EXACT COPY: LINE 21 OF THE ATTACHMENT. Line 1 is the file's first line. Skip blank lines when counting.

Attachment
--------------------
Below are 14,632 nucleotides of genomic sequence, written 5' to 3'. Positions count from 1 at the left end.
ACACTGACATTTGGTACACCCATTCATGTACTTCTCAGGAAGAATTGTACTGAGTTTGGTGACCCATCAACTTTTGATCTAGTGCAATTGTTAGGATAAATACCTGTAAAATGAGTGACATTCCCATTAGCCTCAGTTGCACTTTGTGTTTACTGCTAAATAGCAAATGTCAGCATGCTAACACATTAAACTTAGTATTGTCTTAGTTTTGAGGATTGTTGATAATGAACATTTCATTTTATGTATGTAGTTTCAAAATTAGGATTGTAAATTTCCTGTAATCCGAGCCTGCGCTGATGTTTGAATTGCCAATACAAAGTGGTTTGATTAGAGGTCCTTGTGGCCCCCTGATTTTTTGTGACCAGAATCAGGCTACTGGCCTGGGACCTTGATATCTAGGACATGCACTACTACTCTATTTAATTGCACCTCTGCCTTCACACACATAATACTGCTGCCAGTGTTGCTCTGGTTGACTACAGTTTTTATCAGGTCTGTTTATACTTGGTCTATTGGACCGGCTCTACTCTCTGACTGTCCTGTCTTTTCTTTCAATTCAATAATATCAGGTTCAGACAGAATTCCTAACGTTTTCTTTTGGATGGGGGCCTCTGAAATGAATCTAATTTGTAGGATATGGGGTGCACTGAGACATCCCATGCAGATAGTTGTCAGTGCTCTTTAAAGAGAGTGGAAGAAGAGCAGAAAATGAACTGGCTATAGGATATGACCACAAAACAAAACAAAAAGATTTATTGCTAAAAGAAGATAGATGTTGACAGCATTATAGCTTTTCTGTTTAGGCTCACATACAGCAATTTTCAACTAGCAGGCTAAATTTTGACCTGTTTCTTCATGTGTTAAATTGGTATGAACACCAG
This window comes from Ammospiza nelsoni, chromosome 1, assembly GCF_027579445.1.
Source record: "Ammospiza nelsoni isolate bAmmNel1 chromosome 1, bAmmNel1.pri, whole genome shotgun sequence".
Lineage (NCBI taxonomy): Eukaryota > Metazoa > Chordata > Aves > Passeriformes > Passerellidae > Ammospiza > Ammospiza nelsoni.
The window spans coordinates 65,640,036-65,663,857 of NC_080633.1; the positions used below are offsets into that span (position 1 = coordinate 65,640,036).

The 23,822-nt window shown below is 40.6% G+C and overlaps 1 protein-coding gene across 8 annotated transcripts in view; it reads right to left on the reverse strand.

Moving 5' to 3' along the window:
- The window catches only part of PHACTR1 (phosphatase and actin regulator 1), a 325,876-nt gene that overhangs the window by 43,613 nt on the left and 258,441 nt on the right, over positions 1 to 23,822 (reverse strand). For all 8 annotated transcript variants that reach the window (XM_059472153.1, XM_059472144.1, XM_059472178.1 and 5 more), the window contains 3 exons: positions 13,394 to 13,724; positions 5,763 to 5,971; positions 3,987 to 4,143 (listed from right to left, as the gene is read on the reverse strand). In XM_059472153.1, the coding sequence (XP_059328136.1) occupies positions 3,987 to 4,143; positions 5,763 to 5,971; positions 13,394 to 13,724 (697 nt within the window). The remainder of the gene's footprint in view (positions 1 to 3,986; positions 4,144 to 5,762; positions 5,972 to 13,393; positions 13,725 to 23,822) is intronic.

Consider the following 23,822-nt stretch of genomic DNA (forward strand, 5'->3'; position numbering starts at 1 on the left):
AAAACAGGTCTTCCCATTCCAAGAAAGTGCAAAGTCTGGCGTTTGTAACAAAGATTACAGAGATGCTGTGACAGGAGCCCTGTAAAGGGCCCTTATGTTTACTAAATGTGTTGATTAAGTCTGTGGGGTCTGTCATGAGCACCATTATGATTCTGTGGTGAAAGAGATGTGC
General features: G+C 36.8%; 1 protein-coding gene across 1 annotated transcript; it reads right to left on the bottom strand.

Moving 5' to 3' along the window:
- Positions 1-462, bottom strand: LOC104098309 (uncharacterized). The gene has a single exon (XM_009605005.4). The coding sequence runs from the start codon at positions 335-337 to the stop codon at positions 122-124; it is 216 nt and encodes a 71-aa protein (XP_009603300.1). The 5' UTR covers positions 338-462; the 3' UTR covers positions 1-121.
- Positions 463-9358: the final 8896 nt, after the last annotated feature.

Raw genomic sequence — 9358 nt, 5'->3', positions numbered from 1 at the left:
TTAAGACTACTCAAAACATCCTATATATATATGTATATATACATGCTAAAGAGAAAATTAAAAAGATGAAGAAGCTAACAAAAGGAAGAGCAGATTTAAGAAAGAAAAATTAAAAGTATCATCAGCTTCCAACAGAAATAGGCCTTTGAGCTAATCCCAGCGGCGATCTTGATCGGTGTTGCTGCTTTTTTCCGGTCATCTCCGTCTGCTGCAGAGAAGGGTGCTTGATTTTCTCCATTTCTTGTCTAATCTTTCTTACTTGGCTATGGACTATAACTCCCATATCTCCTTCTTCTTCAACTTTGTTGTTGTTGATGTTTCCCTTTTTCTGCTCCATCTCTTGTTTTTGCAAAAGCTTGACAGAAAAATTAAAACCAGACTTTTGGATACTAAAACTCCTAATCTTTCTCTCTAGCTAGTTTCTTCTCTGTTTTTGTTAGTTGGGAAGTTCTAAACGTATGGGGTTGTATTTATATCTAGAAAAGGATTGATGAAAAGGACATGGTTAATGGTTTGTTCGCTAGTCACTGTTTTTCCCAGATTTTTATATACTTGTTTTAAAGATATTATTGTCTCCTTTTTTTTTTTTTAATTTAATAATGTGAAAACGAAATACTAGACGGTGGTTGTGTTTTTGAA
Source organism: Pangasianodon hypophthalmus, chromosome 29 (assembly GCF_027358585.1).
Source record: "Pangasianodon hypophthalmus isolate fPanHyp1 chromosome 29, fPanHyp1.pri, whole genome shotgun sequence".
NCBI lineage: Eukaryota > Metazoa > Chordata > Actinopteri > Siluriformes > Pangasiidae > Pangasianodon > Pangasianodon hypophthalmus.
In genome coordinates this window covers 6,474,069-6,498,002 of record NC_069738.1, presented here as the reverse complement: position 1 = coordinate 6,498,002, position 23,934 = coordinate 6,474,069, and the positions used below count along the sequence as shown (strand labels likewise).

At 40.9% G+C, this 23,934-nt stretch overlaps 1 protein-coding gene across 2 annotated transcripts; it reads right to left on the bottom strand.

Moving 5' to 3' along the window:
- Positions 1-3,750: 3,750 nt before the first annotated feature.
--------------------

In genome coordinates this window covers 6,474,069-6,498,002 of record NC_069738.1, presented here as the reverse complement: position 1 = coordinate 6,498,002, position 23,934 = coordinate 6,474,069, and the positions used below count along the sequence as shown (strand labels likewise).